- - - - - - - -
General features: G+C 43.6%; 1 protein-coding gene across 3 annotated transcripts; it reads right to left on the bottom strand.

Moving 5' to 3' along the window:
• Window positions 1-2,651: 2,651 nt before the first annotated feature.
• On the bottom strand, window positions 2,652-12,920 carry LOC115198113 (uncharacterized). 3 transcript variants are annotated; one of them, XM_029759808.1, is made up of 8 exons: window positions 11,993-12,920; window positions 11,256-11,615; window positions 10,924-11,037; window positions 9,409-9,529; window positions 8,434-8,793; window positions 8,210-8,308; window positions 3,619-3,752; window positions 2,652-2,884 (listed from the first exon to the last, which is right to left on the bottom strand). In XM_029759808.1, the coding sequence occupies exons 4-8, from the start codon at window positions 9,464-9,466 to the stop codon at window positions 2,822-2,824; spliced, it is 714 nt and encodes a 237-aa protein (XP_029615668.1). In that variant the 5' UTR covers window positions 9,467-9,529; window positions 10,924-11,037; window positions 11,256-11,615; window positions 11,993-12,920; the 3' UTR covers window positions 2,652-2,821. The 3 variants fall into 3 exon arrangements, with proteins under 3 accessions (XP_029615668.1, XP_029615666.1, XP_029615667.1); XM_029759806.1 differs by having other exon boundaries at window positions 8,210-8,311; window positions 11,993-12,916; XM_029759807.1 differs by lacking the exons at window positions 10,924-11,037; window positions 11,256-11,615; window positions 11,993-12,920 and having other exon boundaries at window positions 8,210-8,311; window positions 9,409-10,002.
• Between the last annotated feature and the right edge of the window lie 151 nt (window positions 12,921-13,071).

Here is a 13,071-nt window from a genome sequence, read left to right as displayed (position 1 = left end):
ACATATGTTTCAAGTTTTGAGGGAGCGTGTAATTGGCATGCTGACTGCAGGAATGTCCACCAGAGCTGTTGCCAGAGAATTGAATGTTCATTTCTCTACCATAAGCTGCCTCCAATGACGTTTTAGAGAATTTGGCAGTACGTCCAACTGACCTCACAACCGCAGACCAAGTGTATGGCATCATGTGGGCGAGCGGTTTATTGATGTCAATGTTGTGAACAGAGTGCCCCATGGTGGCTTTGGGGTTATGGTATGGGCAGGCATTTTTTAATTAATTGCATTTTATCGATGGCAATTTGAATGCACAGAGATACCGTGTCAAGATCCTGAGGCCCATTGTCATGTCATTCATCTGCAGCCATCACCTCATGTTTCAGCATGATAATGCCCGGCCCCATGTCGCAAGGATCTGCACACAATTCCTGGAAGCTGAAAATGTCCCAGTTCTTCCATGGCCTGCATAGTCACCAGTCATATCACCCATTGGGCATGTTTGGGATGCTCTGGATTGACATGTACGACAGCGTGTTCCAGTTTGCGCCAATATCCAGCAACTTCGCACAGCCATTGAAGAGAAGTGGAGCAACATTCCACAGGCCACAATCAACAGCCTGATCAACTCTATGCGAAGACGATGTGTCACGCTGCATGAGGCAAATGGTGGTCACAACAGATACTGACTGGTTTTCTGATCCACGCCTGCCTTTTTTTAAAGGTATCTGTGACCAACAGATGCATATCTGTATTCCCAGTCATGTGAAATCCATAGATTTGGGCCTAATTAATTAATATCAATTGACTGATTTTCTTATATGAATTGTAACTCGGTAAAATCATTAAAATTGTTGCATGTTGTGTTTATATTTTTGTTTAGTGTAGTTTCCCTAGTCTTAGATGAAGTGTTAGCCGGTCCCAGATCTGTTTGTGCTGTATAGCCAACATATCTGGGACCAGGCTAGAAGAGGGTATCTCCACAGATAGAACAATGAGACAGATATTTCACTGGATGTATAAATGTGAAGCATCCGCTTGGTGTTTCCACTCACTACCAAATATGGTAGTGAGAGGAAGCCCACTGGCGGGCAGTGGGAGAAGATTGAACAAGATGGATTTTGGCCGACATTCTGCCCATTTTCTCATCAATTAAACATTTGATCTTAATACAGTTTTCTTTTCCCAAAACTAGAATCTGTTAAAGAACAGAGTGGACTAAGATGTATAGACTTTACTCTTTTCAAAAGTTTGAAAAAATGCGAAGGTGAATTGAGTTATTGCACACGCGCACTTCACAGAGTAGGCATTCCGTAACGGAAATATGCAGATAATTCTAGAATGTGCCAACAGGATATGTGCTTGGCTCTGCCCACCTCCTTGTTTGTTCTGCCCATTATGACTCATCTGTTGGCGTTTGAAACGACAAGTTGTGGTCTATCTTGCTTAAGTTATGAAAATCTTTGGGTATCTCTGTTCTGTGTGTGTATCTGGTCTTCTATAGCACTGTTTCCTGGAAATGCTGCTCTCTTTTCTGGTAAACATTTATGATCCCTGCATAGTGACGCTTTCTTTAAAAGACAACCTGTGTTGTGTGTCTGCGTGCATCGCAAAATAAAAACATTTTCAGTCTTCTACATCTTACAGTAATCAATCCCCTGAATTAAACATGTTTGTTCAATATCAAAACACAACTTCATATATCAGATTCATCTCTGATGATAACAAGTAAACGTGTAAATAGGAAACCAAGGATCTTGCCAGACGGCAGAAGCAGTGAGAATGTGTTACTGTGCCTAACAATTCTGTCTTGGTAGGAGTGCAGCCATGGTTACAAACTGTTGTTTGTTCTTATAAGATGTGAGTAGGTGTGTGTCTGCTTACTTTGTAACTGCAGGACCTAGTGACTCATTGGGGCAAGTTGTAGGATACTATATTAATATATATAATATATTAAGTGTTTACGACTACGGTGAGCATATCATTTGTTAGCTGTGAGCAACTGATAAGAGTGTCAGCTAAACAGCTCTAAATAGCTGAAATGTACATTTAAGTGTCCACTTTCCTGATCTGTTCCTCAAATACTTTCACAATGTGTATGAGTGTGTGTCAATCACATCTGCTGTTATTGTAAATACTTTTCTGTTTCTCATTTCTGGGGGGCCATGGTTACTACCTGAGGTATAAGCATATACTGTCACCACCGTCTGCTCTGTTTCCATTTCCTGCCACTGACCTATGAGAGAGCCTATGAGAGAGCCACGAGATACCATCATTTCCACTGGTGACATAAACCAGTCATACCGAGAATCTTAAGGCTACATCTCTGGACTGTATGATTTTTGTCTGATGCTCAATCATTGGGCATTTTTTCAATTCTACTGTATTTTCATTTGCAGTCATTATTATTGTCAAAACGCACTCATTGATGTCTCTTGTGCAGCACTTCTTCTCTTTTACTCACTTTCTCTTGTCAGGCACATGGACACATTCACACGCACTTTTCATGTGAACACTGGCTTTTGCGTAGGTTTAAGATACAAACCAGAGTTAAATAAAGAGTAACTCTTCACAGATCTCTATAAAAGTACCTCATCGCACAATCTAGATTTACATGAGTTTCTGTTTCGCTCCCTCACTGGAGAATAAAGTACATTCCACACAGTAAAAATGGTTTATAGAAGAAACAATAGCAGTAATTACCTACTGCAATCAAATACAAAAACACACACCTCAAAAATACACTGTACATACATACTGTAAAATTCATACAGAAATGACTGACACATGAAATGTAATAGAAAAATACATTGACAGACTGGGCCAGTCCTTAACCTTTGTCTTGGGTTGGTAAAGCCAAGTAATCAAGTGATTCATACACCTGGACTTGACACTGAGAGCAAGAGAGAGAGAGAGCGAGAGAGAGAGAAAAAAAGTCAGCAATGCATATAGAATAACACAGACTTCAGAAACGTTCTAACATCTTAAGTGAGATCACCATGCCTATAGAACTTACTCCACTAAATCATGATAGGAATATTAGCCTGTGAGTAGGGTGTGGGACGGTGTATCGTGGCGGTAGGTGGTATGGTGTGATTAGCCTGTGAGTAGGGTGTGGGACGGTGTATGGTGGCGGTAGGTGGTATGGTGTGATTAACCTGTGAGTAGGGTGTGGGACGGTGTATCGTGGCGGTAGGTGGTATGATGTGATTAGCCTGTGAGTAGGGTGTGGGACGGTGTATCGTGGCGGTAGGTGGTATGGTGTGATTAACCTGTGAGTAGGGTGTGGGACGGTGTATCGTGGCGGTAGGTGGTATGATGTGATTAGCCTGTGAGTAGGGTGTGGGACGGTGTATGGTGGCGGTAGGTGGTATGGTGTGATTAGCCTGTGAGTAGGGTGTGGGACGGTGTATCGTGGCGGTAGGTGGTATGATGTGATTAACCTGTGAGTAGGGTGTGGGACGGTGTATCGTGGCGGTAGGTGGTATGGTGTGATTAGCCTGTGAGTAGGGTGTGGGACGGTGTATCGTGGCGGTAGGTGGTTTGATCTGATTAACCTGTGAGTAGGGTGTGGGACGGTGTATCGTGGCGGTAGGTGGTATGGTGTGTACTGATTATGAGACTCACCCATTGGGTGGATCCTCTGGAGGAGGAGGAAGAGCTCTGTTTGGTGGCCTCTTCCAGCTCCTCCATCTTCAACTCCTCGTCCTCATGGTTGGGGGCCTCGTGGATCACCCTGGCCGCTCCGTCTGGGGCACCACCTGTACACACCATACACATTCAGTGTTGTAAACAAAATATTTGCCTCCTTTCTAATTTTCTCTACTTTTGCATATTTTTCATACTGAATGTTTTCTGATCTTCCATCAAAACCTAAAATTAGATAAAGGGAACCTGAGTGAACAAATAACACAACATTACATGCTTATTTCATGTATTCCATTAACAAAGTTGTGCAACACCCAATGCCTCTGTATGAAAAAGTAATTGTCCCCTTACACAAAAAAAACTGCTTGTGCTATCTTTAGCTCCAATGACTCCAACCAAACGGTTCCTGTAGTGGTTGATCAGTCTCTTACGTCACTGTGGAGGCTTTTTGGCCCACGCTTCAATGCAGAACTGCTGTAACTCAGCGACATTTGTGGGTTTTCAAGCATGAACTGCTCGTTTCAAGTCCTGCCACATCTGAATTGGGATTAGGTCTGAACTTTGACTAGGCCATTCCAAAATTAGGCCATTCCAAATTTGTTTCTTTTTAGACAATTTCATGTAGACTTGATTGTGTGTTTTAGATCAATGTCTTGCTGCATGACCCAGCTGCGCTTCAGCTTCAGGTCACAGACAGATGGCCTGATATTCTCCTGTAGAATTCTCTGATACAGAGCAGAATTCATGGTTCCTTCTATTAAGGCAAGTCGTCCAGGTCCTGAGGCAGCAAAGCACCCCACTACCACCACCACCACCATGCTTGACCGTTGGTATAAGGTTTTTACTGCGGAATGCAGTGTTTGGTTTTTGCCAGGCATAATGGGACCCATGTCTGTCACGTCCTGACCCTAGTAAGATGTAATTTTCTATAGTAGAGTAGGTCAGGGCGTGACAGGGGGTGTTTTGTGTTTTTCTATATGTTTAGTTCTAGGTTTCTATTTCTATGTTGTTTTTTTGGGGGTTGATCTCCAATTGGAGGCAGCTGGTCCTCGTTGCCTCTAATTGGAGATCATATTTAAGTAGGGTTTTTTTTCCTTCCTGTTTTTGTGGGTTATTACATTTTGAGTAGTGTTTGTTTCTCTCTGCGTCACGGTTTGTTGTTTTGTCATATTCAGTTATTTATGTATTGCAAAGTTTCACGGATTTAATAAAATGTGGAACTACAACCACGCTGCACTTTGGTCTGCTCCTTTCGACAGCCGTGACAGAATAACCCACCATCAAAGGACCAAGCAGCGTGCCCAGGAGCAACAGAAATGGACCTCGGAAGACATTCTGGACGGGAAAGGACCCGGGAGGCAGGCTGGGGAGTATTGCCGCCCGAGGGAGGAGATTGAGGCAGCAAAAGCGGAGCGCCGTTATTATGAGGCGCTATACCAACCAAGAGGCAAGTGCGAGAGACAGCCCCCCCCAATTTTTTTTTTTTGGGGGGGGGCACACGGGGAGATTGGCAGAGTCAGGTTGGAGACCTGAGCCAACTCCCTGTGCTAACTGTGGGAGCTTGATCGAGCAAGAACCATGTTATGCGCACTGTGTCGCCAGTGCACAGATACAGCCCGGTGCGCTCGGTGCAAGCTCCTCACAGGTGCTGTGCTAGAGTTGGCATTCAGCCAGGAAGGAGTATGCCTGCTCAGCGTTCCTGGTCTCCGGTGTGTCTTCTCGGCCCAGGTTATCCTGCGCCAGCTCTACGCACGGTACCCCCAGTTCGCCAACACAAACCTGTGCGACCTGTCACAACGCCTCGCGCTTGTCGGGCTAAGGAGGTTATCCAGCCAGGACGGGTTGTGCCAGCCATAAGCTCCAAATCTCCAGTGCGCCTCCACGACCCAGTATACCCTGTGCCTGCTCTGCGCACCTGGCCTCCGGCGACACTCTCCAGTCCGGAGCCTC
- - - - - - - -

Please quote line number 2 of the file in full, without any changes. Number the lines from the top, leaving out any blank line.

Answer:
Moving 5' to 3' along the window: